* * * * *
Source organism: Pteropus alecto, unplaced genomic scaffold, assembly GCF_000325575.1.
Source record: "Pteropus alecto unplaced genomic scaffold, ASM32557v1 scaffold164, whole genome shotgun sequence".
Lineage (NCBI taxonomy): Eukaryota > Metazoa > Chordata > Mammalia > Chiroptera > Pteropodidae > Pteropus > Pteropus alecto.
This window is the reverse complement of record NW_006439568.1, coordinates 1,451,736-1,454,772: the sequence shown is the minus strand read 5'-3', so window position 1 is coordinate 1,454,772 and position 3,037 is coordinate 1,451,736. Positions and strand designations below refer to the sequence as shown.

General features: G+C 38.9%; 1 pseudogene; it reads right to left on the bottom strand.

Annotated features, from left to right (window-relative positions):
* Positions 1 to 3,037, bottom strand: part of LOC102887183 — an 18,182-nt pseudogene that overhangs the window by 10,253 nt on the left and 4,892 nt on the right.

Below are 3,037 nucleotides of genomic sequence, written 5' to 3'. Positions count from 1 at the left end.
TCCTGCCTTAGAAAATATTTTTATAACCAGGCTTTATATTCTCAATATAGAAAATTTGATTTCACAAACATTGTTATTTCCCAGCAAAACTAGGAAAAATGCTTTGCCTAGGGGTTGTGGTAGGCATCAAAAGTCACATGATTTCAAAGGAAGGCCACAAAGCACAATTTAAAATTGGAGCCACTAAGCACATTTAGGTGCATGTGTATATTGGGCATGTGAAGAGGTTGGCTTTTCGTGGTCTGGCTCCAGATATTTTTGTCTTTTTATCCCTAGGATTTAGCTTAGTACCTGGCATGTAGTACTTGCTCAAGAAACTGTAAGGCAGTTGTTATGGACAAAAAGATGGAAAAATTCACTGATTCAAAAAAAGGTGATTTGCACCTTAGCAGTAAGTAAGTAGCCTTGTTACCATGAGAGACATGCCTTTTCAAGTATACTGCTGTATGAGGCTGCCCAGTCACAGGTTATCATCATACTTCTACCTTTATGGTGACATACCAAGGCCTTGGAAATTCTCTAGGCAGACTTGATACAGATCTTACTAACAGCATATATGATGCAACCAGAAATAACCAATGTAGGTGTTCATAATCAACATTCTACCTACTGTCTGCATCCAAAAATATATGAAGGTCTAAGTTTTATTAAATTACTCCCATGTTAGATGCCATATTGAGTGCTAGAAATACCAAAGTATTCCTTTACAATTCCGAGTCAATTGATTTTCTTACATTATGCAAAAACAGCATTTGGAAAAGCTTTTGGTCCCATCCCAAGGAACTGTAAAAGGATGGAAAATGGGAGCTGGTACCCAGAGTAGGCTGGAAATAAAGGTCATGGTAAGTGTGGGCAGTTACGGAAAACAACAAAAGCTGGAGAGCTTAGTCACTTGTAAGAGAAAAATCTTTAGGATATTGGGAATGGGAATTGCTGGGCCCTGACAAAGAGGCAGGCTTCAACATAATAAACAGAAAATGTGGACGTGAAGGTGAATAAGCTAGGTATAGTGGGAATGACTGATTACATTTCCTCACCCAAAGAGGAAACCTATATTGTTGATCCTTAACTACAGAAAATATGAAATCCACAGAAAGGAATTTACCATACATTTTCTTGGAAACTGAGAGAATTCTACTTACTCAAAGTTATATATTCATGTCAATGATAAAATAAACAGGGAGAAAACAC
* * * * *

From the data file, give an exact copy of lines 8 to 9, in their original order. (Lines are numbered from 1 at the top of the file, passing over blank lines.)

Below are 3,037 nucleotides of genomic sequence, written 5' to 3'. Positions count from 1 at the left end.
TCCTGCCTTAGAAAATATTTTTATAACCAGGCTTTATATTCTCAATATAGAAAATTTGATTTCACAAACATTGTTATTTCCCAGCAAAACTAGGAAAAATGCTTTGCCTAGGGGTTGTGGTAGGCATCAAAAGTCACATGATTTCAAAGGAAGGCCACAAAGCACAATTTAAAATTGGAGCCACTAAGCACATTTAGGTGCATGTGTATATTGGGCATGTGAAGAGGTTGGCTTTTCGTGGTCTGGCTCCAGATATTTTTGTCTTTTTATCCCTAGGATTTAGCTTAGTACCTGGCATGTAGTACTTGCTCAAGAAACTGTAAGGCAGTTGTTATGGACAAAAAGATGGAAAAATTCACTGATTCAAAAAAAGGTGATTTGCACCTTAGCAGTAAGTAAGTAGCCTTGTTACCATGAGAGACATGCCTTTTCAAGTATACTGCTGTATGAGGCTGCCCAGTCACAGGTTATCATCATACTTCTACCTTTATGGTGACATACCAAGGCCTTGGAAATTCTCTAGGCAGACTTGATACAGATCTTACTAACAGCATATATGATGCAACCAGAAATAACCAATGTAGGTGTTCATAATCAACATTCTACCTACTGTCTGCATCCAAAAATATATGAAGGTCTAAGTTTTATTAAATTACTCCCATGTTAGATGCCATATTGAGTGCTAGAAATACCAAAGTATTCCTTTACAATTCCGAGTCAATTGATTTTCTTACATTATGCAAAAACAGCATTTGGAAAAGCTTTTGGTCCCATCCCAAGGAACTGTAAAAGGATGGAAAATGGGAGCTGGTACCCAGAGTAGGCTGGAAATAAAGGTCATGGTAAGTGTGGGCAGTTACGGAAAACAACAAAAGCTGGAGAGCTTAGTCACTTGTAAGAGAAAAATCTTTAGGATATTGGGAATGGGAATTGCTGGGCCCTGACAAAGAGGCAGGCTTCAACATAATAAACAGAAAATGTGGACGTGAAGGTGAATAAGCTAGGTATAGTGGGAATGACTGATTACATTTCCTCACCCAAAGAGGAAACCTATATTGTTGATCCTTAACTACAGAAAATATGAAATCCACAGAAAGGAATTTACCATACATTTTCTTGGAAACTGAGAGAATTCTACTTACTCAAAGTTATATATTCATGTCAATGATAAAATAAACAGGGAGAAAACAC